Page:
Statistical method to analyze data with one continuous IV and two categorical DVs

Hi,

I'm trying to find the right statistical method to analyze data with one continuous independent variable and two categorical dependent variables.

IV is Perceived Usefulness (scale coded:  1,2,3,4, or 5)
DV is Usage (scale coded:
Item 1:  (1) Never, (2) About once, (3) 2-3 times, (4) 4-5 times, and (5) More than 5 times a day.  
Item 2 (1) None, (2) Less than 1 hour, (3) 1-2 hours, (4) 2-3 hours, and (5) More than 3 hours. )
Please, no links to general discussion sites - I've been looking this up for hours.

Thanks for any help
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taborrgAsked:
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duttcomCommented:
Wouldn't the IV be ordinal (and therefore categorical) rather than continuous? Or are there any number of values possible between 1,2,3,4 and 5 for perceived usefulness? I am currently doing a stats subject at uni so I am quite interested in this question.
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taborrgAuthor Commented:
Hi Duttcom,

Perceived Usefulness has always been treated as continuous, in the literature I've seen, even though there are only 5 to 7 discrete choices on a Likert scale.  Some new surveys use a slider to get real continuous data.

Thanks.
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duttcomCommented:
Ah yes, I can see why now. A perceived usefulness of 3.75 would be a perfectly valid result, whereas there is no value possible between two categories.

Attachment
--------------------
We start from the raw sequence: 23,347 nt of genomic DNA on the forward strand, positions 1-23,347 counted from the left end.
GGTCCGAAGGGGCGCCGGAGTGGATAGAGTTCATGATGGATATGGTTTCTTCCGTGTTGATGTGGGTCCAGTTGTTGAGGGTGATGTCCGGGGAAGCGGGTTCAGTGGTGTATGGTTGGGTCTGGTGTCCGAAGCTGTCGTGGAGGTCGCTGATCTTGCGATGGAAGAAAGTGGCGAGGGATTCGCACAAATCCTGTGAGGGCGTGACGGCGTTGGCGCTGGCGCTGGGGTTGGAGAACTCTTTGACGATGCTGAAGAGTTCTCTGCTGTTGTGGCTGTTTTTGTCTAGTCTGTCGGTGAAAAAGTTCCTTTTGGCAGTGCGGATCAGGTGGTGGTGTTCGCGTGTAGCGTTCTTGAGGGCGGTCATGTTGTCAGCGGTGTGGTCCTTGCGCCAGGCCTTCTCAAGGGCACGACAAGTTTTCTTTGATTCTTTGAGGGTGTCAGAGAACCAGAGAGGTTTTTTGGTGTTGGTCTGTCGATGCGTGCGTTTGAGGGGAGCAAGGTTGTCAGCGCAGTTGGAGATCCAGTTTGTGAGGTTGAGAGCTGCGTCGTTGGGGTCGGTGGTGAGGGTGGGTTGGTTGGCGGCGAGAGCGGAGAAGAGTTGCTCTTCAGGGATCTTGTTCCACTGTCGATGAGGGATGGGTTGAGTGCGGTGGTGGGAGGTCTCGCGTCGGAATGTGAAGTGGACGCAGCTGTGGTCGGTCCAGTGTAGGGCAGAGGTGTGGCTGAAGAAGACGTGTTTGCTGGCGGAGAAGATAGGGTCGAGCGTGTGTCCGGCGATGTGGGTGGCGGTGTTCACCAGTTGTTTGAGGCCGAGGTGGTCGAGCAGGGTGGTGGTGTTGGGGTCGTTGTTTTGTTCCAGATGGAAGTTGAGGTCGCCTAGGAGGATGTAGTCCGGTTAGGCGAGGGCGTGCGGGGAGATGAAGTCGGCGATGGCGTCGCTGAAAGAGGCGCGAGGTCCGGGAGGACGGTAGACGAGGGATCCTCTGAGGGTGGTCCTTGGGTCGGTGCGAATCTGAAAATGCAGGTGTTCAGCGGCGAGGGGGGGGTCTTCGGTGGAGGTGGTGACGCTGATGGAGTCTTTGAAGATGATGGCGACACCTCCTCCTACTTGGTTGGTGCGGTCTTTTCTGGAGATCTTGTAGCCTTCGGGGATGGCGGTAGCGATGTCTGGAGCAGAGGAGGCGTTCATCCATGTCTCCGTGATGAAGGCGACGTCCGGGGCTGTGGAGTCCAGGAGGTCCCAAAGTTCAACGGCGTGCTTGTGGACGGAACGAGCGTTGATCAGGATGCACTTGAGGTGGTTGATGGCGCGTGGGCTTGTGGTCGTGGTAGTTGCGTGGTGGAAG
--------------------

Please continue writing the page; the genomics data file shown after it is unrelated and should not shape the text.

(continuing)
Hmmm. Is there some way you can combine the two DVs (say, with a matrix) and then compare the matrix value with the IV? I'm not sure if that's even a valid approach strictly statistically speaking.

But hey, you came here for an answer, not more questions, so don't feel you have to keep responding - you clearly know what you are doing.
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taborrgAuthor Commented:
Well, I think I know what I'm trying to do.  But why does this not come up with a simple Google search?  I think this might be muddy waters.

Thanks.
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duttcomCommented:
I think you may be right about this being muddy. I can think of lots of ways to compare variables, but not three at once in that combination. There must be a way to combine the two DVs in such a way that you can still make sense of the data, since I am assuming what you are trying to do is compare the perceived usefulness with the amount of time spent using the resource? This is what I meant before about using a matrix to combine the two DVs into a set of scores -
Score matrixThe columns would be Item 1 and the rows would be Item 2, so a score of 43 would be 4-5 time for 1-2 hours.
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TommySzalapskiCommented:
This looks like a simple multivariate regression analysis problem.
Make sure you check for multicollinearity.

You could also just do two normal regression analysis problems, use one DV as the DV and the other as a second IV and do the calculation and then swap them and do it again.
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taborrgAuthor Commented:
Hey  TommySzalapski,

I don't understand what you're saying.

It's a basic Technology Acceptance Model 3  (TAM 3) problem.
TAM 3

Thanks.
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TommySzalapskiCommented:
You asked for a statistical method to analyze two DVs. Multivariate linear regression is what I would use. You can do a Google search for Analysis of Multivariate Categorical Variables and you will see several other methods (and books and scholarly articles and whatnot).
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taborrgAuthor Commented:
I'm totally ignorant in this subject.  What I need is the name of an analysis technique, such as "One way ANOVA", "PPMC", etc.  

Then I will run the data through SPSS.

Thanks
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taborrgAuthor Commented:
Thanks.  But I think I asked the wrong question.
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taborrgAuthor Commented:
BTW:

The real answer is .....

Multinomial Logistic Regression.

Found it on my last Google gasp.


Any kind(s) of IV ----> Categorical (nominal) DV
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